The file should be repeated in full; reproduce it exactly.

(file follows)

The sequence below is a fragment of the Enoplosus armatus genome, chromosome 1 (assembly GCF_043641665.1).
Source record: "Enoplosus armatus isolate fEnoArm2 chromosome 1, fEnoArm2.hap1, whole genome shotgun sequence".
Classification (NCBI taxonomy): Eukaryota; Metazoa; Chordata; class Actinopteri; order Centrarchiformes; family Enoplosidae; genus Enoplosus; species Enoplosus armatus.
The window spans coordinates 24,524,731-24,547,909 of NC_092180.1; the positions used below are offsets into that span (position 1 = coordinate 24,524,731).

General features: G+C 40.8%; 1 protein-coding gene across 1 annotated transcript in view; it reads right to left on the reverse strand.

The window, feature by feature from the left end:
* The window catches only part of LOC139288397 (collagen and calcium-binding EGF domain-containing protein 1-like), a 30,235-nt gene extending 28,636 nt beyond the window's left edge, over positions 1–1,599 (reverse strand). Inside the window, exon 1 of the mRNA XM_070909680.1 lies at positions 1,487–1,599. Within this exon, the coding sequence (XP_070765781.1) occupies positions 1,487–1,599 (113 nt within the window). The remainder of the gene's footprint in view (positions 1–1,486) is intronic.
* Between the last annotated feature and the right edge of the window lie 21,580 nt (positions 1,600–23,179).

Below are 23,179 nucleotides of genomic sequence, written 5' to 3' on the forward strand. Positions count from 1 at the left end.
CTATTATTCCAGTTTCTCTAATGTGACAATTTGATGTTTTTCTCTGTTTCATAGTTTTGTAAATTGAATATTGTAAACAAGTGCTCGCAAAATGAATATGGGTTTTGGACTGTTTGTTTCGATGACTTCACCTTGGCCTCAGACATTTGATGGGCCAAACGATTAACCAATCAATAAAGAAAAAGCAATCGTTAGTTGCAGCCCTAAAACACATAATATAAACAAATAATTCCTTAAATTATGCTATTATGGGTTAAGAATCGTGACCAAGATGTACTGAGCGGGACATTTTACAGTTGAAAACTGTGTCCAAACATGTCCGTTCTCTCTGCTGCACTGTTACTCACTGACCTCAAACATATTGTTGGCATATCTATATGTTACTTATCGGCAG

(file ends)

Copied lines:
The sequence below is a fragment of the Enoplosus armatus genome, chromosome 1 (assembly GCF_043641665.1).
Source record: "Enoplosus armatus isolate fEnoArm2 chromosome 1, fEnoArm2.hap1, whole genome shotgun sequence".
Classification (NCBI taxonomy): Eukaryota; Metazoa; Chordata; class Actinopteri; order Centrarchiformes; family Enoplosidae; genus Enoplosus; species Enoplosus armatus.
The window spans coordinates 24,524,731-24,547,909 of NC_092180.1; the positions used below are offsets into that span (position 1 = coordinate 24,524,731).

General features: G+C 40.8%; 1 protein-coding gene across 1 annotated transcript in view; it reads right to left on the reverse strand.

The window, feature by feature from the left end:
* The window catches only part of LOC139288397 (collagen and calcium-binding EGF domain-containing protein 1-like), a 30,235-nt gene extending 28,636 nt beyond the window's left edge, over positions 1–1,599 (reverse strand). Inside the window, exon 1 of the mRNA XM_070909680.1 lies at positions 1,487–1,599. Within this exon, the coding sequence (XP_070765781.1) occupies positions 1,487–1,599 (113 nt within the window). The remainder of the gene's footprint in view (positions 1–1,486) is intronic.
* Between the last annotated feature and the right edge of the window lie 21,580 nt (positions 1,600–23,179).

Below are 23,179 nucleotides of genomic sequence, written 5' to 3' on the forward strand. Positions count from 1 at the left end.
CTATTATTCCAGTTTCTCTAATGTGACAATTTGATGTTTTTCTCTGTTTCATAGTTTTGTAAATTGAATATTGTAAACAAGTGCTCGCAAAATGAATATGGGTTTTGGACTGTTTGTTTCGATGACTTCACCTTGGCCTCAGACATTTGATGGGCCAAACGATTAACCAATCAATAAAGAAAAAGCAATCGTTAGTTGCAGCCCTAAAACACATAATATAAACAAATAATTCCTTAAATTATGCTATTATGGGTTAAGAATCGTGACCAAGATGTACTGAGCGGGACATTTTACAGTTGAAAACTGTGTCCAAACATGTCCGTTCTCTCTGCTGCACTGTTACTCACTGACCTCAAACATATTGTTGGCATATCTATATGTTACTTATCGGCAG